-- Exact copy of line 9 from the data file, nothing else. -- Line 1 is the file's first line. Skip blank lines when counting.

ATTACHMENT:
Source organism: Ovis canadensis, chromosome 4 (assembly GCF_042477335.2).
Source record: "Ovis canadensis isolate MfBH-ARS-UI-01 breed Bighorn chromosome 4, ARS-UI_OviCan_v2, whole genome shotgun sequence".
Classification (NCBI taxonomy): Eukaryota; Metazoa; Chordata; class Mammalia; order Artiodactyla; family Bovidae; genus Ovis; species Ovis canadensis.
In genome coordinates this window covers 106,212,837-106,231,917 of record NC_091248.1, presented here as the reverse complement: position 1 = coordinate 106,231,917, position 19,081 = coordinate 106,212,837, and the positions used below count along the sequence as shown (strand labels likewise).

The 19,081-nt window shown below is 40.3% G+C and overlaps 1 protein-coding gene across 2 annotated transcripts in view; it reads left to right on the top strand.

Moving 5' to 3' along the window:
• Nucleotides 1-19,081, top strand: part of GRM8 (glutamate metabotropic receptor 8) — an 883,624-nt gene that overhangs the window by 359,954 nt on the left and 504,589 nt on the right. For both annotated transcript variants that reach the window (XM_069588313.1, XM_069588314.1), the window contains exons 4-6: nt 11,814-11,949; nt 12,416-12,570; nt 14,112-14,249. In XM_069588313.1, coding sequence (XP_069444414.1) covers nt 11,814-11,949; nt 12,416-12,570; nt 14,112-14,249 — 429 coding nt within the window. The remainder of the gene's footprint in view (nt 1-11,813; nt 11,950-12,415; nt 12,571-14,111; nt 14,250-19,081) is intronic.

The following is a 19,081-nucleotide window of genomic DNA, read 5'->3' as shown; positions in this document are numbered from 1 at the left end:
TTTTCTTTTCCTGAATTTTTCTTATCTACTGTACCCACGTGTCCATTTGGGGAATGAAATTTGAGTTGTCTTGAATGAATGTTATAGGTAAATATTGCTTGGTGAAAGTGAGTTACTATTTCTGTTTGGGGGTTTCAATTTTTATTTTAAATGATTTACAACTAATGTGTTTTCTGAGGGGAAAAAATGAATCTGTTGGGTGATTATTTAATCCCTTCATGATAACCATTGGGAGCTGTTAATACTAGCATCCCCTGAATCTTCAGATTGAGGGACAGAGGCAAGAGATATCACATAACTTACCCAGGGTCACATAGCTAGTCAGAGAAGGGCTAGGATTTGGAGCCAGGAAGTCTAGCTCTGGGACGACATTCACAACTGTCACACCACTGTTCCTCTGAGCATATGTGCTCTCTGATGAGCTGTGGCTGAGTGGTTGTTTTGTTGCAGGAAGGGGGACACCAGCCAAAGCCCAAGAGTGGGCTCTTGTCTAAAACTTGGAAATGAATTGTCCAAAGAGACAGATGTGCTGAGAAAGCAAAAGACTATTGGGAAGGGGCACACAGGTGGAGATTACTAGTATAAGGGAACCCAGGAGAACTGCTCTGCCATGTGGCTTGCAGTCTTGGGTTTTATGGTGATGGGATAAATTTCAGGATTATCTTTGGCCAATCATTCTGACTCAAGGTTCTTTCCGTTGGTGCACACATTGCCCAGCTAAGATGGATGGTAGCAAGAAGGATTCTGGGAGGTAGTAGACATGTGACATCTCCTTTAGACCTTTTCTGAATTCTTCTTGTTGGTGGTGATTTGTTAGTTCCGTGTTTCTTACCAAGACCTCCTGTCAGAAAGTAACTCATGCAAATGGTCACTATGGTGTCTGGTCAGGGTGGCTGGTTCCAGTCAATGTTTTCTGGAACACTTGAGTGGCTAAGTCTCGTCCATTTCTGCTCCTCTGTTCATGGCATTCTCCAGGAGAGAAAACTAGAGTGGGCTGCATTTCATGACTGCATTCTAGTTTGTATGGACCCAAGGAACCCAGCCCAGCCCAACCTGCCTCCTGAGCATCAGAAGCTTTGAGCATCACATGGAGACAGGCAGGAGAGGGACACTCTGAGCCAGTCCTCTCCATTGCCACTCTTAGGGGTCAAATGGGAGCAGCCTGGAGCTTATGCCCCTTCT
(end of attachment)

TTTTCTTTTCCTGAATTTTTCTTATCTACTGTACCCACGTGTCCATTTGGGGAATGAAATTTGAGTTGTCTTGAATGAATGTTATAGGTAAATATTGCTTGGTGAAAGTGAGTTACTATTTCTGTTTGGGGGTTTCAATTTTTATTTTAAATGATTTACAACTAATGTGTTTTCTGAGGGGAAAAAATGAATCTGTTGGGTGATTATTTAATCCCTTCATGATAACCATTGGGAGCTGTTAATACTAGCATCCCCTGAATCTTCAGATTGAGGGACAGAGGCAAGAGATATCACATAACTTACCCAGGGTCACATAGCTAGTCAGAGAAGGGCTAGGATTTGGAGCCAGGAAGTCTAGCTCTGGGACGACATTCACAACTGTCACACCACTGTTCCTCTGAGCATATGTGCTCTCTGATGAGCTGTGGCTGAGTGGTTGTTTTGTTGCAGGAAGGGGGACACCAGCCAAAGCCCAAGAGTGGGCTCTTGTCTAAAACTTGGAAATGAATTGTCCAAAGAGACAGATGTGCTGAGAAAGCAAAAGACTATTGGGAAGGGGCACACAGGTGGAGATTACTAGTATAAGGGAACCCAGGAGAACTGCTCTGCCATGTGGCTTGCAGTCTTGGGTTTTATGGTGATGGGATAAATTTCAGGATTATCTTTGGCCAATCATTCTGACTCAAGGTTCTTTCCGTTGGTGCACACATTGCCCAGCTAAGATGGATGGTAGCAAGAAGGATTCTGGGAGGTAGTAGACATGTGACATCTCCTTTAGACCTTTTCTGAATTCTTCTTGTTGGTGGTGATTTGTTAGTTCCGTGTTTCTTACCAAGACCTCCTGTCAGAAAGTAACTCATGCAAATGGTCACTATGGTGTCTGGTCAGGGTGGCTGGTTCCAGTCAATGTTTTCTGGAACACTTGAGTGGCTAAGTCTCGTCCATTTCTGCTCCTCTGTTCATGGCATTCTCCAGGAGAGAAAACTAGAGTGGGCTGCATTTCATGACTGCATTCTAGTTTGTATGGACCCAAGGAACCCAGCCCAGCCCAACCTGCCTCCTGAGCATCAGAAGCTTTGAGCATCACATGGAGACAGGCAGGAGAGGGACACTCTGAGCCAGTCCTCTCCATTGCCACTCTTAGGGGTCAAATGGGAGCAGCCTGGAGCTTATGCCCCTTCT